Ed Atkins at the Serpentine Sackler Gallery
While Marina Abramović is busy with one of her long durational performance art pieces at the Serpentine Gallery, where the central elements of the composition are the human bodies that randomly shift through the exhibition themselves, renowned video artist Ed Atkins has set up at the Sackler, the Serpentine gallery’s sister outlet across the road.
As before, the artist uses a digitally created avatar, the central character in an animation that is displayed on several screens throughout the gallery space. The rooms have been darkened to create a sinister mood, accentuated by the curious angled lighting that adds to the odd, dream-like atmosphere. The walls are decorated with cryptic, nonsensical texts and cartoonish drawings or sketches of strange forms, with two side screens displaying a digitally rendered severed head rolling down an endless flight of stairs, like an Aztec human sacrifical offering.
Further in, larger projection screens exhibit Ribbons – the artist’s latest multi-screen video work consisting of the above-mentioned avatar uttering obscure phrases or singing drunkenly among empty beer glasses to various songs as if it were a karaoke night. The soundtrack that fills the gallery is an unsettling mix of pop music, the artist’s murmuring voice, and swells of orchestra. Here and there, prints of the avatar’s shell have been hung up like animal skins, as if the digital alter-ego of the artist had burst open and filled the rooms with its nightmarish contents. Like a dream, Atkins seems to be using the computer-generated model as a surrogate, that transports the viewer through the enigmatic subconscious of the artist. The show is an interesting, albeit unpleasant complement to Abramović’s more spiritual exploration of the human psyche. While in the latter’s piece the viewer is used as an active participant in the creation of art, Atkins is less inclusive. His pliable, uncanny digital surrogate has been designed instead to remind the spectator of their own physicality.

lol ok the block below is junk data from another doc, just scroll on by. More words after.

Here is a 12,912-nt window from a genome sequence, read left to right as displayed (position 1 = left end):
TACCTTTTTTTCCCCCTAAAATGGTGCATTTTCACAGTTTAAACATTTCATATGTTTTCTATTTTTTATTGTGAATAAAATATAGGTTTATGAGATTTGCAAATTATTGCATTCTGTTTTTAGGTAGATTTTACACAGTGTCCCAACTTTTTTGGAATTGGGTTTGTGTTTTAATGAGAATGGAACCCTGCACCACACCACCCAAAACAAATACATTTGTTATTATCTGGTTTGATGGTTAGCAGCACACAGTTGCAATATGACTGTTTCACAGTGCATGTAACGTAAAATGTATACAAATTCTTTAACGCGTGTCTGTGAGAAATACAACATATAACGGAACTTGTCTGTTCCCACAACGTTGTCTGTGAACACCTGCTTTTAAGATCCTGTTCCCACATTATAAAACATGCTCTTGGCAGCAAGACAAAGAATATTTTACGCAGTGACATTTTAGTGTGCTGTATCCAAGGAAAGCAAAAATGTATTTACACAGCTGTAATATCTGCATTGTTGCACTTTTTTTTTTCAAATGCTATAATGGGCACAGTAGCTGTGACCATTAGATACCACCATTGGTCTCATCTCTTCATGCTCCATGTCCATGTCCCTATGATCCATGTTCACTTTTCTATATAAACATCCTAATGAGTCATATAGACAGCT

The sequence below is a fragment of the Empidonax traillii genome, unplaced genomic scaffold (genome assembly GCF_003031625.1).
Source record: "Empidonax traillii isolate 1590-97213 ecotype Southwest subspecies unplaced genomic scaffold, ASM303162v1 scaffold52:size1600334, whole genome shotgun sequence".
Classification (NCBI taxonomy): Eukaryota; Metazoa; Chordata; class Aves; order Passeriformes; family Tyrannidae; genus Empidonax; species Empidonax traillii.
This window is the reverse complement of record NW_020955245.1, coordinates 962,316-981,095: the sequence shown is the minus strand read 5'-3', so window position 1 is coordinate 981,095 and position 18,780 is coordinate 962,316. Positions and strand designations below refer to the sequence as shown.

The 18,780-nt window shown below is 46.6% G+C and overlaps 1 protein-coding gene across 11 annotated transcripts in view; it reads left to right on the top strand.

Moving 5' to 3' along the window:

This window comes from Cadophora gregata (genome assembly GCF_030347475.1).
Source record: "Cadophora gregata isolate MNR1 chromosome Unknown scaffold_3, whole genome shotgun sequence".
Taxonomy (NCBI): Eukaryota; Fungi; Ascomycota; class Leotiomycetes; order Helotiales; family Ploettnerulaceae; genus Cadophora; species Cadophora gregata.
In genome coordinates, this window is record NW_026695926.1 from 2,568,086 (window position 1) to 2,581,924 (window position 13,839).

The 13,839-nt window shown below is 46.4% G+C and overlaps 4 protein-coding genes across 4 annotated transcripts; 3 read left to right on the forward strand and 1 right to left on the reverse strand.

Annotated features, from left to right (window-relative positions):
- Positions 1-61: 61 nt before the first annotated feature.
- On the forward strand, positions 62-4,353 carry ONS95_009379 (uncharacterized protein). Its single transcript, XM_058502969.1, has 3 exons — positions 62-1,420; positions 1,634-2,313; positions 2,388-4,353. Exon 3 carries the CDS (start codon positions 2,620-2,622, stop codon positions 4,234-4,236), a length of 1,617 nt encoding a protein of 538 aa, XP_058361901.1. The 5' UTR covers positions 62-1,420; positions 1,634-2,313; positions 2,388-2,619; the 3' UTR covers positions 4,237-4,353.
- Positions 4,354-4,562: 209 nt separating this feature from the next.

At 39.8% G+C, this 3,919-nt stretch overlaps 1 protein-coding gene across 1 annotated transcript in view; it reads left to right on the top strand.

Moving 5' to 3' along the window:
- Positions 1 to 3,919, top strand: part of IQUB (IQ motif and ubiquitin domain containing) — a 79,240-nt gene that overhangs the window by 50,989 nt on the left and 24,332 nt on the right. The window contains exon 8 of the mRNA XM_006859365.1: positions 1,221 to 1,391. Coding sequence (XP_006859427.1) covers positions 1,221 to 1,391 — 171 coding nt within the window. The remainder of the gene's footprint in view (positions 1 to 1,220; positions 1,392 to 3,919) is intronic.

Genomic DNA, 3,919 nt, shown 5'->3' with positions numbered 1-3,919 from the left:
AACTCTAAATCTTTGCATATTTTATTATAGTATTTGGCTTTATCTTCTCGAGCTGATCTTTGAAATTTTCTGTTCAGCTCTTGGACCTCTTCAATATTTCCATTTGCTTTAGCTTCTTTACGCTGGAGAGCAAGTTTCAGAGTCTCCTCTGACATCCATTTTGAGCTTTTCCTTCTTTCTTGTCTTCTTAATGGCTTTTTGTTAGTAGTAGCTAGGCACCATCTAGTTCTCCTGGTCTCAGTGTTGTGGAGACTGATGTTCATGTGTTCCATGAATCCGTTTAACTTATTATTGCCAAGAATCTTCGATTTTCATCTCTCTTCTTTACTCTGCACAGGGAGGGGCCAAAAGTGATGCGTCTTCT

The curators have succeeded in balancing the two quite different types of artistic expression: the two artists acting as poles – Abramović positive, Atkins negative – that seek to explore the infinite possibilities connected with the human mind and body.
Ed Atkins is at the Serpentine Sackler Gallery until 25th August 2014. For further information visit the gallery’s website here.